And what, then, to make of the recent news that the Defense Department is going to take a “no holds barred” approach with users who threaten security with sloppy cyber habits? Bad cyber hygiene “is just eating our shorts,” according to David Cotton, deputy CIO for Information Enterprise at the Pentagon.
Users will be given a very short time to comply with DOD password-security policies or to change behavior that invites phishing attacks while using third-party social media accounts. The Pentagon is also pushing vendors to come up with more timely patches for security vulnerabilities, though recent research also points to the need to make sure patches are updated on all hosts at the same time.
The DOD, along with the intelligence agencies, is considered to be better at security than most other parts of the government, so it’s a little startling to read that the Pentagon’s crackdown as aimed at giving department leadership “a consolidated view of basic network vulnerabilities.”
Isn’t this supposed to be the very first thing organizations do when assessing security needs? And if the DOD doesn’t even have this bit of the puzzle sorted out, how is it ever going to successfully defend against the threats indicated by the G Data and Akamai reports?
Perhaps it’s finally time for government organizations to give up on security that is user focused. The Cloud Security Alliance’s “Dark Cloud” project could be one way of doing that.
Posted by Brian Robinson on May 22, 2015 at 8:37 AM1 comments
Identity management has been a major focus in security for a long time, and in government that stretches at least as far back as the implementation of HSPD-12 in 2005. The Obama administration ratcheted the effort even higher in 2012 when it released the National Strategy for Trusted Identities in Cyberspace (NSTIC).
Strong identity solutions have become even more vital following the rash of high-profile breaches of both public and private industry sites last year. An executive order from President Barack Obama duly followed late last year, requiring agencies to cut down on identity-related crimes by issuing credentials with stronger security.
And identity will become even more of an issue as agencies finally start moving more of their IT needs to the cloud. Critical data will stay behind agency firewalls in private clouds, but other services and applications will migrate to the public cloud. And “extending an organization’s identity services into the cloud is a necessary prerequisite for strategic use of on-demand computing resources,” according to the Cloud Security Alliance.
That’s easier said than done. Agencies are tightly wedded to their onsite identity and access management (IAM) systems, which generally use Active Directory (AD) and Lightweight Directory Access Protocol (LDAP) and over time have become shaped by the individual policies and specific needs of agencies. What’s needed is federated identity management for hybrid clouds that allows agencies to extend these AD/LDAP systems into the cloud.
Cue the rise of identity-as-a-service (IDaaS). It’s a generic term that, according to CSA, covers a number of services needed for an identity ecosystem, such as policy enforcement points, policy decision points, policy access points, as well as related services that provide entities with identity and provide reputation.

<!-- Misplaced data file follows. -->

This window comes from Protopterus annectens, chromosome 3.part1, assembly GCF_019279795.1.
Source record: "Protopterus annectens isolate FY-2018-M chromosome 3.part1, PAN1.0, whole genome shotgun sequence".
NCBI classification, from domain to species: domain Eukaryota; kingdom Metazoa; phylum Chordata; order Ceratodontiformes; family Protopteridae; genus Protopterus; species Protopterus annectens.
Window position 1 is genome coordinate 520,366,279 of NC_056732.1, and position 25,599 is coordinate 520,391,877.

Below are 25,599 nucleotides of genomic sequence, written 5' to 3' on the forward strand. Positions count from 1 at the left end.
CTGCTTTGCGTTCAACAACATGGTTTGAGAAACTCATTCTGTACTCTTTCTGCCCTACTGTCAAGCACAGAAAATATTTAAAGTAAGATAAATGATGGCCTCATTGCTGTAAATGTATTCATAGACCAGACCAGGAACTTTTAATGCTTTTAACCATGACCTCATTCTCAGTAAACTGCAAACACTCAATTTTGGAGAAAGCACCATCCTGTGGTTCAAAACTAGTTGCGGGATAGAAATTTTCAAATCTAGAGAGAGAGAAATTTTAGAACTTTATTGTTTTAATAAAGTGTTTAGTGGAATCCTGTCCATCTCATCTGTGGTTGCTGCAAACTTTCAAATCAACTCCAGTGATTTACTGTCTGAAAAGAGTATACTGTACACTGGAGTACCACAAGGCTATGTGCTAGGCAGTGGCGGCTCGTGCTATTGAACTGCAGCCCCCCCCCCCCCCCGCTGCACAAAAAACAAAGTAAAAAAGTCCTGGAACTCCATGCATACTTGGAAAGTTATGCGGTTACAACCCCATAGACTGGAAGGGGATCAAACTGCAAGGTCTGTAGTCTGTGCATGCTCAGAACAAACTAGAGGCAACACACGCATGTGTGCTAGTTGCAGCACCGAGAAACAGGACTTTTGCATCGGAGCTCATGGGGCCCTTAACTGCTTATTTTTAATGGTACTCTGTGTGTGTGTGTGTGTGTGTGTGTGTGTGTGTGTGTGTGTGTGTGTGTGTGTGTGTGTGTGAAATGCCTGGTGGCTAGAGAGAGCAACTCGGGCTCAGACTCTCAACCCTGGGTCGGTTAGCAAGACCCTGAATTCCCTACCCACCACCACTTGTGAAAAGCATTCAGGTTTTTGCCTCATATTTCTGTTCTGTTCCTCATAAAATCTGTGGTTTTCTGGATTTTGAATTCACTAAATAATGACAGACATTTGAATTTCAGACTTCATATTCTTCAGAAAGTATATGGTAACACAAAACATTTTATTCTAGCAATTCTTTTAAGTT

Cloud providers such as Microsoft and Amazon already offer cloud-based directories that synch with on-premises systems. But Gartner expects full-blown IDaaS to make up a quarter of the total IAM market in 2015, versus just four percent in 2011, as spending on cloud computing becomes the bulk of all IT investment by 2016.
That’s driving development of new, native cloud-based identity solutions. Centrify, for example, which already has a fair number of government agencies as customers for its current “cloud savvy” identity management product, recently launched its Centrify Privilege Service, which it claims is the first purely cloud-based, privileged identity solution.
Privileged accounts in particular have become a favorite target of cyberattacks since, once gained, they allow bad guys almost unlimited freedom to roam across an organization’s systems and steal data or disrupt operations. Centrify said CPS offers a way to manage and secure privileged accounts that legacy IAM cannot do in hybrid IT environments.
However, the company still doesn’t expect it to be an easy sell, particularly in government. Though fears about the security of cloud solutions is easing, and budget pressures make the cloud an increasingly attractive answer, agencies are still doubtful about giving up key assets such as privileged accounts to the cloud.
Centrify chief marketing office Mark Weiner said that, so far, seven or eight agencies have begun playing with CPS to see what it might do for them, “though not the largest military or intelligence agencies.”
Parallel to the growing demand for IDaaS is the use of the phrase “identity is the new perimeter” to describe the brave new world of IT. Again, it’s something that was coined years ago but, as mobile devices proliferate and the cloud becomes the primary way of delivering apps and services, the former hard edge of the network is becoming much fuzzier.
Single logons that grant users access across these soft-edged enterprises will become ubiquitous as agencies work toward business efficiency. Making sure the identities used for that access stay secure will be key.
Posted by Brian Robinson on May 08, 2015 at 10:14 AM0 comments